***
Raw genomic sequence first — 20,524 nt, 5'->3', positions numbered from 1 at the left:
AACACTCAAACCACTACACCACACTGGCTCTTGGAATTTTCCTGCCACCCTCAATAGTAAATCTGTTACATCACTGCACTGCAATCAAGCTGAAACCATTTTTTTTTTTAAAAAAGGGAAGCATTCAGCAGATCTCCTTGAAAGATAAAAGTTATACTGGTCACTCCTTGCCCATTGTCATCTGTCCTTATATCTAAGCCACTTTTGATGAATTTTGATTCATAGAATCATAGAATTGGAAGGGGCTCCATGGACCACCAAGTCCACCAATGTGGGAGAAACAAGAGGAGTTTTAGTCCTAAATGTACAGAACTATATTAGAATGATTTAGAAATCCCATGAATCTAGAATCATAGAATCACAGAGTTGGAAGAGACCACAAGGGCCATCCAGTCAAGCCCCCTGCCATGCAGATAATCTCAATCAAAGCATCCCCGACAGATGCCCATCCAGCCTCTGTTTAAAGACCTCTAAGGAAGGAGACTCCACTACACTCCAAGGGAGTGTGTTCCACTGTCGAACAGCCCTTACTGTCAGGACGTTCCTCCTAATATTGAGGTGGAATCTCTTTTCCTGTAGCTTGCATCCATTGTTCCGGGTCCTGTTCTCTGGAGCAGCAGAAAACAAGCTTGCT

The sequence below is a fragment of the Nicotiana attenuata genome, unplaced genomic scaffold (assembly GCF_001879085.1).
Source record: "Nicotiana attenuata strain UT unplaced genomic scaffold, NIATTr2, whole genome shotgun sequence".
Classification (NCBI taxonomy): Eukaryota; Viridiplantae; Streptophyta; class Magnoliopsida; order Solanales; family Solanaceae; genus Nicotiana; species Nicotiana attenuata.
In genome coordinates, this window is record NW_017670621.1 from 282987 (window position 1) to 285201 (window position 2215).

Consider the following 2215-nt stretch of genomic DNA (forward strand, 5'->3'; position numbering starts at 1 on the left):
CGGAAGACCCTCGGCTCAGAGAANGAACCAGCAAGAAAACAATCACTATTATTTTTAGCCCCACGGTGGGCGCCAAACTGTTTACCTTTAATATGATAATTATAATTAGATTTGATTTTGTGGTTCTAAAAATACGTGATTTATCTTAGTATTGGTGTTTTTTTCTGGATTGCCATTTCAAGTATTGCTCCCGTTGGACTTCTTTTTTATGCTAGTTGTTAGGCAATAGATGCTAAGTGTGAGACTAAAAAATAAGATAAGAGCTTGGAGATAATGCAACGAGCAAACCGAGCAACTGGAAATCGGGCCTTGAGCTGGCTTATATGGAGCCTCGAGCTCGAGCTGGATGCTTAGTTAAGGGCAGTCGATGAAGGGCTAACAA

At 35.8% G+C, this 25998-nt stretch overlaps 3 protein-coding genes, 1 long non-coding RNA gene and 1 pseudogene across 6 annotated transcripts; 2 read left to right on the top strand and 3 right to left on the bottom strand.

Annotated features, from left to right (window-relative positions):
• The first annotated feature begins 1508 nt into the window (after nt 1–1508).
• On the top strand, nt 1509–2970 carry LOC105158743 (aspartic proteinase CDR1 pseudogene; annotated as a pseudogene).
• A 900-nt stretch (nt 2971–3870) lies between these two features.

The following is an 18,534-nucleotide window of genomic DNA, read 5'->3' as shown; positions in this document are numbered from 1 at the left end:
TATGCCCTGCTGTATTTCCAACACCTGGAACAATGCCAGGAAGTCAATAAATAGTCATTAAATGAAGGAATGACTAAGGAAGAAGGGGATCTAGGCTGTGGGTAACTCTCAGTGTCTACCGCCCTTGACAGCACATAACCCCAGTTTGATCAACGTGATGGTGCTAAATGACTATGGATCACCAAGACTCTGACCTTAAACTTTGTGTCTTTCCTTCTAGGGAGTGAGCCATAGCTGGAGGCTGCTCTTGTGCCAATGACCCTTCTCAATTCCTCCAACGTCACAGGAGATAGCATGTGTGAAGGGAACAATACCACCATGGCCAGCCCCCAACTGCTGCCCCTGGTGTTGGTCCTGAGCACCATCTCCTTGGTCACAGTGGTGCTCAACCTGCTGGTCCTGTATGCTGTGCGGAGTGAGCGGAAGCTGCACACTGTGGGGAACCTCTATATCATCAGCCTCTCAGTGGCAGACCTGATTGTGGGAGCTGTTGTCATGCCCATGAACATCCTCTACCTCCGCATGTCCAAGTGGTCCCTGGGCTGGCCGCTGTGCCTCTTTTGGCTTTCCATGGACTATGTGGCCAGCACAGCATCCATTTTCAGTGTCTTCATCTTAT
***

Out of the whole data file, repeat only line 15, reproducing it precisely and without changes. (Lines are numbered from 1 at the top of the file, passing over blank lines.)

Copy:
TATGCCCTGCTGTATTTCCAACACCTGGAACAATGCCAGGAAGTCAATAAATAGTCATTAAATGAAGGAATGACTAAGGAAGAAGGGGATCTAGGCTGTGGGTAACTCTCAGTGTCTACCGCCCTTGACAGCACATAACCCCAGTTTGATCAACGTGATGGTGCTAAATGACTATGGATCACCAAGACTCTGACCTTAAACTTTGTGTCTTTCCTTCTAGGGAGTGAGCCATAGCTGGAGGCTGCTCTTGTGCCAATGACCCTTCTCAATTCCTCCAACGTCACAGGAGATAGCATGTGTGAAGGGAACAATACCACCATGGCCAGCCCCCAACTGCTGCCCCTGGTGTTGGTCCTGAGCACCATCTCCTTGGTCACAGTGGTGCTCAACCTGCTGGTCCTGTATGCTGTGCGGAGTGAGCGGAAGCTGCACACTGTGGGGAACCTCTATATCATCAGCCTCTCAGTGGCAGACCTGATTGTGGGAGCTGTTGTCATGCCCATGAACATCCTCTACCTCCGCATGTCCAAGTGGTCCCTGGGCTGGCCGCTGTGCCTCTTTTGGCTTTCCATGGACTATGTGGCCAGCACAGCATCCATTTTCAGTGTCTTCATCTTAT